Made in Tribeca and Scotland: Nicol Squash

It’s safe to say that both Peter Nicol and Jess Winstanley grew up with squash — Peter picked up his first racquet at age 8 in Aberdeen, Scotland, going on to be the world’s best player for five years, and Jess helped her mother run squash tournaments all over the country starting in high school. They first met at the Tournament of Champions held each year in Grand Central and when they finally went on their first date, Peter had retired and the two started to envision what would become the family business.

Fast forward to NYC in 2021 and they have opened Nicol Squash, a workout facility on West 42nd Street with four courts, classes and coaching by Peter and his staff. It’s a beautiful facility — a giant white box built over an MTA easement just west of Dyer — with classes not just for their youth program (they have coached the top players for years) but also for adults of all skill levels, hybrid classes that include cardio training, and of course court rentals for regular players. (There’s a fun vid below from PIX11.)

“We’ve worked together for 16 years, and this is how we have always wanted to live,” said Jess, “with everything intertwined.” (Their son, Bode, who’s 8, also plays but soccer is still his #1 sport. “He could get into it — he has the mindset for it,” said Peter, “but I am not sure he wants to because its’ our work and he’s aware of that. which is fine by me.”

When Jess and Peter fashioned themselves into a squash team, they were first living in London, and then Scotland, and running squash camps here in the summer with Jess’ mom — at Hotchkiss and Episcopal boarding schools. They launched a subscriber-based platform of video content called SquashSkills that got some traction, but their coaching sessions were growing fast.

They made the leap to move to the US (and Tribeca) in 2014, knowing they had the support of eight families in a program run out of Poly Prep. They bumped around the city at different clubs, eventually settling at Open Squash in Midtown before deciding to build out their own space. They signed the lease in November 2019, hacked their way through the pandemic, and opened the doors on Sept. 13, 2021, as the paint was drying.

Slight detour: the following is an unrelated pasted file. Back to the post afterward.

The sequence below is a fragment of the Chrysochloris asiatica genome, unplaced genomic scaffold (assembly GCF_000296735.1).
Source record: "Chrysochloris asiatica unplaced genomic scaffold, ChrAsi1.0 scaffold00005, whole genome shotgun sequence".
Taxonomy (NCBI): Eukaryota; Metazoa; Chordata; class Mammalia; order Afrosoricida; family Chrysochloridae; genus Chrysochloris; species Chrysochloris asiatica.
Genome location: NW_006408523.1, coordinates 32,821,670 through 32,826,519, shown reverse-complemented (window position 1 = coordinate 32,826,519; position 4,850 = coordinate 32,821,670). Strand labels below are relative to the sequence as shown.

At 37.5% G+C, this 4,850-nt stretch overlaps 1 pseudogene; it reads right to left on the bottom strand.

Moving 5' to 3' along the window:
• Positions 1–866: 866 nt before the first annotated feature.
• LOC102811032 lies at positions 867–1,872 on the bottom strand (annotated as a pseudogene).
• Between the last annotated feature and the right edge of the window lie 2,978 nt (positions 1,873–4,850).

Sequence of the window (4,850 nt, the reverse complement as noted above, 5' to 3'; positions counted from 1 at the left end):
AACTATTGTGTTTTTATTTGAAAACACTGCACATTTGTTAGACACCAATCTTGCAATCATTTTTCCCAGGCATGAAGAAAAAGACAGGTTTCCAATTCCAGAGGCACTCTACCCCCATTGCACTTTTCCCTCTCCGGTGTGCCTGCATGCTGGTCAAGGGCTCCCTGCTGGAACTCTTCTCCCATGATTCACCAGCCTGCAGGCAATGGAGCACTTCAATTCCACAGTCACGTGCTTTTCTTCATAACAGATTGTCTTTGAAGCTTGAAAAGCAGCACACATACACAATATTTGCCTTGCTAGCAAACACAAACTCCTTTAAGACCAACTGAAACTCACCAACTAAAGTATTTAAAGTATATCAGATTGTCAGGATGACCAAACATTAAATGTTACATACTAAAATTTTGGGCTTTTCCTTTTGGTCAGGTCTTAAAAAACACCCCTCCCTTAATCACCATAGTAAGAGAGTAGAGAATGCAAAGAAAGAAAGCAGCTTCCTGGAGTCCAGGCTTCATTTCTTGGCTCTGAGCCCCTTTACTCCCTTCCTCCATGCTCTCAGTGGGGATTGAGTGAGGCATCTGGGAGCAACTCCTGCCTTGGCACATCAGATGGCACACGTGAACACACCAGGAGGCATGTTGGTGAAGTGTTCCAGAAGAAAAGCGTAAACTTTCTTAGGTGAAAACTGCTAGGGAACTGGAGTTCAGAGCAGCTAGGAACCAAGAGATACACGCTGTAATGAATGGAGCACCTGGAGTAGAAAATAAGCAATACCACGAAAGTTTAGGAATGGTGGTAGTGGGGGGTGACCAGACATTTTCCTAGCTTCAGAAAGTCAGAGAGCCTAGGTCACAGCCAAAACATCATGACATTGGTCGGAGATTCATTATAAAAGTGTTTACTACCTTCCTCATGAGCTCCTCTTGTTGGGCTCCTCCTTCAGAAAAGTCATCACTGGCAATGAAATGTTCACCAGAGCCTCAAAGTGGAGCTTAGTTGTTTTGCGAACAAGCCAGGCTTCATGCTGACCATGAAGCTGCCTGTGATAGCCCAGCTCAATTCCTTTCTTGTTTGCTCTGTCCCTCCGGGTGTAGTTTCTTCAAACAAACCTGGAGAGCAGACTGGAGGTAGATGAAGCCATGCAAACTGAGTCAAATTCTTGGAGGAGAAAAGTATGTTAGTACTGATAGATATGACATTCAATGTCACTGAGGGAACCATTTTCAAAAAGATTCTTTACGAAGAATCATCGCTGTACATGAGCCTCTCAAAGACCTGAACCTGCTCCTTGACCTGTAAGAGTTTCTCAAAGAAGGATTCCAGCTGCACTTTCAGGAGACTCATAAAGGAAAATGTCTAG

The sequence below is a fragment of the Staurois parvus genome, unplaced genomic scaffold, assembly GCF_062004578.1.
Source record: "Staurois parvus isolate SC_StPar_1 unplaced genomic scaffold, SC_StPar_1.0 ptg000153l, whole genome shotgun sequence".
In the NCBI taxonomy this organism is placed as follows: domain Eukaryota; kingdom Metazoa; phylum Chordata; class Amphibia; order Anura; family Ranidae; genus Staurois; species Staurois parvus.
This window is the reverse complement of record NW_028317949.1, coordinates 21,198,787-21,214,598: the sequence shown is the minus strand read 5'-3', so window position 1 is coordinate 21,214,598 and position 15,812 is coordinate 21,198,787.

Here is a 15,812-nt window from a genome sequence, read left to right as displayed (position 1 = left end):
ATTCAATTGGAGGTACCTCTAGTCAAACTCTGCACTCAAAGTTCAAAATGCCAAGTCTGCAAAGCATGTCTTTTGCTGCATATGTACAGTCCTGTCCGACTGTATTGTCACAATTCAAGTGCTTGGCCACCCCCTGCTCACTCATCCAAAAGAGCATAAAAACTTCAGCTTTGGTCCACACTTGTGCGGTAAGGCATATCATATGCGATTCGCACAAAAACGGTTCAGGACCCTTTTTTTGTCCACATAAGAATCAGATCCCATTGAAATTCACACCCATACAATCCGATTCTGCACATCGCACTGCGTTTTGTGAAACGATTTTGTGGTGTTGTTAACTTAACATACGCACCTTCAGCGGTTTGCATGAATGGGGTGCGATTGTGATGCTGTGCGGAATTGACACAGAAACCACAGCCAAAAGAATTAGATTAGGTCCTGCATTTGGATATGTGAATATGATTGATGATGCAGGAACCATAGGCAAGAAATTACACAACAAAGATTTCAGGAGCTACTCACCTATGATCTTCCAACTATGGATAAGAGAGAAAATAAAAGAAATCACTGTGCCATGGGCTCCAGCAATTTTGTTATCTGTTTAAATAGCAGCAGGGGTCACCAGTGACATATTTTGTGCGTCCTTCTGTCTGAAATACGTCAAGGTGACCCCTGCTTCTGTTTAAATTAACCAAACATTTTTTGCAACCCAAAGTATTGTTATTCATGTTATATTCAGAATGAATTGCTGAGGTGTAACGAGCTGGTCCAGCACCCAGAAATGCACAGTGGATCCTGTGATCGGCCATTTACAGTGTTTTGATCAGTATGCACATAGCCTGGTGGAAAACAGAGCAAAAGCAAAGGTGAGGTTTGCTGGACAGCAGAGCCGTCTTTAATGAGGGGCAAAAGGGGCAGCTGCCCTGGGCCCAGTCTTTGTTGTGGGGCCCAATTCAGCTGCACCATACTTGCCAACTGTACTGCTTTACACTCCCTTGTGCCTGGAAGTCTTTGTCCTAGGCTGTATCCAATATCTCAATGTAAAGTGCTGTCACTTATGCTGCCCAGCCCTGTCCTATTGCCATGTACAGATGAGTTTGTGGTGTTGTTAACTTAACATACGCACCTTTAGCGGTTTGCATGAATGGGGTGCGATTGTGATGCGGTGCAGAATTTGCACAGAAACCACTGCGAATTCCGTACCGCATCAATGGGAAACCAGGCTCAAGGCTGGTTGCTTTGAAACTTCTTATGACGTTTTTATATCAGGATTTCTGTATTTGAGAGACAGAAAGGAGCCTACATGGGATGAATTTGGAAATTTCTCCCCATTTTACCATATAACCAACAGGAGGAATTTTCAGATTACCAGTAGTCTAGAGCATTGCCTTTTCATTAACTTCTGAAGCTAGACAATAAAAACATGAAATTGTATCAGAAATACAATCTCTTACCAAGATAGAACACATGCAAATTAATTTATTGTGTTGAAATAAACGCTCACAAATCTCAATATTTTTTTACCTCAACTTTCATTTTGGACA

They have taken steps to make the place more inclusive than squash has been in the past. The facility is not membership based; anyone can come in off the street and take one class or rent a court. And the coaching fee is the same for Peter as any of their other pros. And Peter has grown to love it more than playing. (See below.)

As business partners, Jess and Peter also have a leadership coach — in their world, that’s what the pros do. In their first session, the coach gave them a questionnaire, “and we realized we were sort of like half people,” Jess said. “We complement each other,” said Peter. “We are each other’s best partner.”

“His empathy link is really high,” said Jess. “And I just get shit done.”

Nicol Squash
476 W. 42nd St. | Dyer & 10th

I wanted to do a post about Jess and Peter’s new business, but chatting for a bit with Peter about the start of his career was so interesting that I am adding our conversation here as a Q&A. Fans of the sport will know Peter as the Roger Federer of squash — he’s that good. And anyone looking to reinvent themselves will love this too.

When did you first start playing?